Research projects can be fun, which is kind of crazy to believe. They can come in the form of reality television e.g. Heston’s Feasts. There is something quite exciting about science research projects especially when they involve crazy experiments.
Mythbusters is another experimental research show. Each episode of the show is based on experiments about old myths hence the name. They try to test the myth and see if it’s true or false. The format of the show follows a quite basic research process each and every episode. Initially they start with a hypothesis, conduct some research and/or experiments and finally come to a conclusion. The episode I looked at was called “Penny Drop”. In this episode the Mythbusters tried to bust the age-old question of “if a penny drops from the top of the Empire State will it kill someone?” This is a hypothesis and theory that will be researched and tested. Preceding this hypothesis, an experiment takes place trying to prove the theory. This is a part of their methodology. Once the results are synthesised and carefully the evaluated, the boys can come to a final conclusion and their conclusion turned out to be that the “penny drop” statement is false and will not cause harm.
Next, I will go through the tutorial questions from our study of Heston’s Feast and put them into the context of Mythbusters. Firstly, as previously stated it is a research project and the elements to define this is the shows use of a research project process including a hypothesis, experiment and conclusion. The shows hosts, Adam and Jamie, are both special effects experts. They have worked on major Hollywood movies such as Star Wars and The Matrix. Whilst the hosts are experts in the special effects field, they are not qualified scientists. This makes me question the validity of the experiments and the credibility of the data. But next is where this can be justified. Edward and Melissa Burkley, psychologist academics at Oklahoma State University, conducted a research project (2009) into Mythbusters as a tool for teaching research methods in psychology. They showed 4 episodes of Mythbusters to young students. They found that in viewing the show, the students learnt more and were more enthused about the class and research.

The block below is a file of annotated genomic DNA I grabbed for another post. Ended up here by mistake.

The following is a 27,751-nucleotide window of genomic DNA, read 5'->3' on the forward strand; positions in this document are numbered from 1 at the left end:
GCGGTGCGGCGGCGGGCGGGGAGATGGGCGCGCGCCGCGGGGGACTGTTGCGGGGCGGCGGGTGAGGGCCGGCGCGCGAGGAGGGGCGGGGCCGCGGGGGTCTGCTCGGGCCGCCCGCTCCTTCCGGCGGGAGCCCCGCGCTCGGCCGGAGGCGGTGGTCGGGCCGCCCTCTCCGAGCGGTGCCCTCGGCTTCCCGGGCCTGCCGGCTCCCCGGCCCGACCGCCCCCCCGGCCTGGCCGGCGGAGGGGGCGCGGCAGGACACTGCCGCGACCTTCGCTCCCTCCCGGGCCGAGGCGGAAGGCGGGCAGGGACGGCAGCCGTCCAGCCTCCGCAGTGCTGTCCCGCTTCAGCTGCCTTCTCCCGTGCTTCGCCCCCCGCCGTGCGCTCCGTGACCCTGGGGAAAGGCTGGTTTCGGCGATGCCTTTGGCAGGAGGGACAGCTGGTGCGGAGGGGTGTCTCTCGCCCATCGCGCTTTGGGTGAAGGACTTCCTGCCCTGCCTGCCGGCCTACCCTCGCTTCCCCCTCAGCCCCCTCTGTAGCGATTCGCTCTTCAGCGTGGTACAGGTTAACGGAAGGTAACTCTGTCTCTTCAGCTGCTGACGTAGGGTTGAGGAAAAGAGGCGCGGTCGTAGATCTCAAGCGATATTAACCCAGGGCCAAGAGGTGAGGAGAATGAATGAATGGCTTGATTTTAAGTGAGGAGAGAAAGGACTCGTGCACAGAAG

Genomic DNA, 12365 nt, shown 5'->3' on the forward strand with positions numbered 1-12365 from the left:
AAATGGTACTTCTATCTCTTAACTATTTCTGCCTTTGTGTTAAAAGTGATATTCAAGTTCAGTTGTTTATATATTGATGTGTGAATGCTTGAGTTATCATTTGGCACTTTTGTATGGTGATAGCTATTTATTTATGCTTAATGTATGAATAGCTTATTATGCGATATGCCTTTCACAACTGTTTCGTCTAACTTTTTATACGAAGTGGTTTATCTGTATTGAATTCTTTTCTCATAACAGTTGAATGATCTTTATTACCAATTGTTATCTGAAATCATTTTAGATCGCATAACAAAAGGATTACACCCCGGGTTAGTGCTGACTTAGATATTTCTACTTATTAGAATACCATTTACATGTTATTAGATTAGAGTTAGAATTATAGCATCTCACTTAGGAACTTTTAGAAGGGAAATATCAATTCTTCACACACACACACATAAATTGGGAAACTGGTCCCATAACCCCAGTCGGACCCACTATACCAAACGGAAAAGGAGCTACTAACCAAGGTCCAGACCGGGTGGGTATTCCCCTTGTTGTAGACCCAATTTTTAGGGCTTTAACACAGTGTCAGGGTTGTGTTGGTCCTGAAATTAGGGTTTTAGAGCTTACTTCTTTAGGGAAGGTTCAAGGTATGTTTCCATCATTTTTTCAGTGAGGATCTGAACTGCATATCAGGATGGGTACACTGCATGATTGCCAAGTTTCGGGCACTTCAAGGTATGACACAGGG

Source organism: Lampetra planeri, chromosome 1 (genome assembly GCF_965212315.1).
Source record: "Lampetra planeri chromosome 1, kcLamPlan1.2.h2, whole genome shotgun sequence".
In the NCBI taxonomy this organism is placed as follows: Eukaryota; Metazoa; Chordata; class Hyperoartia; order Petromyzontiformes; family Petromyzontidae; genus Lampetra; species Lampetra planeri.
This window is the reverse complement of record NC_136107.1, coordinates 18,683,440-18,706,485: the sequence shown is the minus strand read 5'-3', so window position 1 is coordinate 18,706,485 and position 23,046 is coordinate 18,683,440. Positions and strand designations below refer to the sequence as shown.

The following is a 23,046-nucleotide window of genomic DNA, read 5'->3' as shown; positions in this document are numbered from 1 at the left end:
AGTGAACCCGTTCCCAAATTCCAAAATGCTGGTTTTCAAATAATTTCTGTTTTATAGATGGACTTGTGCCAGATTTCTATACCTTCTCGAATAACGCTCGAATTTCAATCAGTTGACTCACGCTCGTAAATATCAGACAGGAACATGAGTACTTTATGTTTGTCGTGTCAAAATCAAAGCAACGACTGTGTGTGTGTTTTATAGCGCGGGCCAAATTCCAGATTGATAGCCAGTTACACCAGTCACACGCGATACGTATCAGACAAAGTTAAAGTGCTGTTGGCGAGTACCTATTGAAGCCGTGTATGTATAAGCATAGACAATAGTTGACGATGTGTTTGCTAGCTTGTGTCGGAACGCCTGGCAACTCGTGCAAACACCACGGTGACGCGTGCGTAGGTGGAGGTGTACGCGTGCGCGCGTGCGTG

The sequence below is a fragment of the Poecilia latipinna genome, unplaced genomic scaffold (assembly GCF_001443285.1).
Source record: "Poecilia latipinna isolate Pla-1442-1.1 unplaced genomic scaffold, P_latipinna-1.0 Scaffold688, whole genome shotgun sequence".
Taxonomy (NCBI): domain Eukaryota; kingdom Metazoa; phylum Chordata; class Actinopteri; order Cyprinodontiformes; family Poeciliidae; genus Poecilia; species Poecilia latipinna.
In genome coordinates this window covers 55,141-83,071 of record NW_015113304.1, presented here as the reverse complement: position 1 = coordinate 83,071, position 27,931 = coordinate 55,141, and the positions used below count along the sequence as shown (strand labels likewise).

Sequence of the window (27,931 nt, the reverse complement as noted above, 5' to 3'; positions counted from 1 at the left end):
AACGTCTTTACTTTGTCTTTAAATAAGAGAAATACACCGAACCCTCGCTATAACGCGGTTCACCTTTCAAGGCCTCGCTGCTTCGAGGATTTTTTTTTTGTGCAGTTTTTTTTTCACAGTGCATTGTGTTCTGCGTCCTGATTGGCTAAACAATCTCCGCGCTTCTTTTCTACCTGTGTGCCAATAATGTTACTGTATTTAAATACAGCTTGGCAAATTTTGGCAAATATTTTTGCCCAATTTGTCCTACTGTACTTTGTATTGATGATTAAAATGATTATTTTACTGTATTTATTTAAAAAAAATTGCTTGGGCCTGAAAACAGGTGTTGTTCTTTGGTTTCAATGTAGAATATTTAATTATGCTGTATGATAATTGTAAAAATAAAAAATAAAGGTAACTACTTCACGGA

“They found the clips to be an effective teaching aid that helped them understand the course material better. Students also indicated that the Mythbusters clips helped them apply course concepts to actual research studies. Furthermore, students found the clips to be enjoyable and highly recommended their use in our future research methods courses” (Burkley 2009)
This shows that possibly the intention of the show is for educational purposes and not to be critiqued by scientists. The show provides educational fun although may not be scientifically accurate. I must admit I find it is a better show for younger children to watch rather than watching something like Home and Away. This approach gives the show more commercial reach in its viewers, as it is not too difficult to understand.
Mythbusters is a perfect example of a media research show and can be easily dissected to show its individual research processes.
Berkley, E & M 2009, ‘Mythbusters: A Tool for Teaching Research Methods in Psychology’, Teaching of Psychology, vol. 36, no. 3, pp. 179-184.
Mythbusters “Penny Drop” October 17th 2003, YouTube, Beyond Productions PTY LTD for the Discovery Channel, San Fransisco CA, executive producer Peter Rees